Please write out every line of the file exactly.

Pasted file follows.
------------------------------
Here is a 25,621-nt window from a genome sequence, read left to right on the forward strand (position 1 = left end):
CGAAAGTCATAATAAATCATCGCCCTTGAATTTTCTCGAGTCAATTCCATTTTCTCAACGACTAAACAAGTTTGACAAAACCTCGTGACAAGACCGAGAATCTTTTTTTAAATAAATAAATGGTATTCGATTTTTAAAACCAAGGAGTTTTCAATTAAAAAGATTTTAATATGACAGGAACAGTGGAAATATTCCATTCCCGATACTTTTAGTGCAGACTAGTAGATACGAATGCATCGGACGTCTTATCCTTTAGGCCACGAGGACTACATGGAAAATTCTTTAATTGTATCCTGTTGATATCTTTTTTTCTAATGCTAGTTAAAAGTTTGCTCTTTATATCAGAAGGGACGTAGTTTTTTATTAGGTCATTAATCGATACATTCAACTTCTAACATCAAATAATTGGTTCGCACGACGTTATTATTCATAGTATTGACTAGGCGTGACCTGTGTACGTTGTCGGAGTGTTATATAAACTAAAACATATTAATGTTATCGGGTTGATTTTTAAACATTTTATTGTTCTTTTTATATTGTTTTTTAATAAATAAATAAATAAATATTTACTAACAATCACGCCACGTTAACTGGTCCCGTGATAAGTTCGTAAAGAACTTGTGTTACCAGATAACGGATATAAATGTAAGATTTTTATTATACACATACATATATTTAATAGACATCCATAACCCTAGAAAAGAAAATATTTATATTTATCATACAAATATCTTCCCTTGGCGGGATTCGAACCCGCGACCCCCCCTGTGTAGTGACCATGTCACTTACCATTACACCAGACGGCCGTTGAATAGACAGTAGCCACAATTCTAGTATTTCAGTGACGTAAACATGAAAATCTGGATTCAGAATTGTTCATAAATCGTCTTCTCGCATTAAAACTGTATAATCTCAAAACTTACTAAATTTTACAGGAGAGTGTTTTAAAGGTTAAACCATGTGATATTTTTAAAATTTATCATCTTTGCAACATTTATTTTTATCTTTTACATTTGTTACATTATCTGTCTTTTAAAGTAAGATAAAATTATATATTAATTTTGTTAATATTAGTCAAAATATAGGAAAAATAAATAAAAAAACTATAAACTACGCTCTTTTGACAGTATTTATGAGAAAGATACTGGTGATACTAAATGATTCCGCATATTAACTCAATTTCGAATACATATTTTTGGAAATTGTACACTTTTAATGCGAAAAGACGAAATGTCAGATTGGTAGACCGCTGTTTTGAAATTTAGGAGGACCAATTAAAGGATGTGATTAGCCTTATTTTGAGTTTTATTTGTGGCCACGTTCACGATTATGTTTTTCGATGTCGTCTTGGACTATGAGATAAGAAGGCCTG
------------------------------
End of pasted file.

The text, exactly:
Here is a 25,621-nt window from a genome sequence, read left to right on the forward strand (position 1 = left end):
CGAAAGTCATAATAAATCATCGCCCTTGAATTTTCTCGAGTCAATTCCATTTTCTCAACGACTAAACAAGTTTGACAAAACCTCGTGACAAGACCGAGAATCTTTTTTTAAATAAATAAATGGTATTCGATTTTTAAAACCAAGGAGTTTTCAATTAAAAAGATTTTAATATGACAGGAACAGTGGAAATATTCCATTCCCGATACTTTTAGTGCAGACTAGTAGATACGAATGCATCGGACGTCTTATCCTTTAGGCCACGAGGACTACATGGAAAATTCTTTAATTGTATCCTGTTGATATCTTTTTTTCTAATGCTAGTTAAAAGTTTGCTCTTTATATCAGAAGGGACGTAGTTTTTTATTAGGTCATTAATCGATACATTCAACTTCTAACATCAAATAATTGGTTCGCACGACGTTATTATTCATAGTATTGACTAGGCGTGACCTGTGTACGTTGTCGGAGTGTTATATAAACTAAAACATATTAATGTTATCGGGTTGATTTTTAAACATTTTATTGTTCTTTTTATATTGTTTTTTAATAAATAAATAAATAAATATTTACTAACAATCACGCCACGTTAACTGGTCCCGTGATAAGTTCGTAAAGAACTTGTGTTACCAGATAACGGATATAAATGTAAGATTTTTATTATACACATACATATATTTAATAGACATCCATAACCCTAGAAAAGAAAATATTTATATTTATCATACAAATATCTTCCCTTGGCGGGATTCGAACCCGCGACCCCCCCTGTGTAGTGACCATGTCACTTACCATTACACCAGACGGCCGTTGAATAGACAGTAGCCACAATTCTAGTATTTCAGTGACGTAAACATGAAAATCTGGATTCAGAATTGTTCATAAATCGTCTTCTCGCATTAAAACTGTATAATCTCAAAACTTACTAAATTTTACAGGAGAGTGTTTTAAAGGTTAAACCATGTGATATTTTTAAAATTTATCATCTTTGCAACATTTATTTTTATCTTTTACATTTGTTACATTATCTGTCTTTTAAAGTAAGATAAAATTATATATTAATTTTGTTAATATTAGTCAAAATATAGGAAAAATAAATAAAAAAACTATAAACTACGCTCTTTTGACAGTATTTATGAGAAAGATACTGGTGATACTAAATGATTCCGCATATTAACTCAATTTCGAATACATATTTTTGGAAATTGTACACTTTTAATGCGAAAAGACGAAATGTCAGATTGGTAGACCGCTGTTTTGAAATTTAGGAGGACCAATTAAAGGATGTGATTAGCCTTATTTTGAGTTTTATTTGTGGCCACGTTCACGATTATGTTTTTCGATGTCGTCTTGGACTATGAGATAAGAAGGCCTG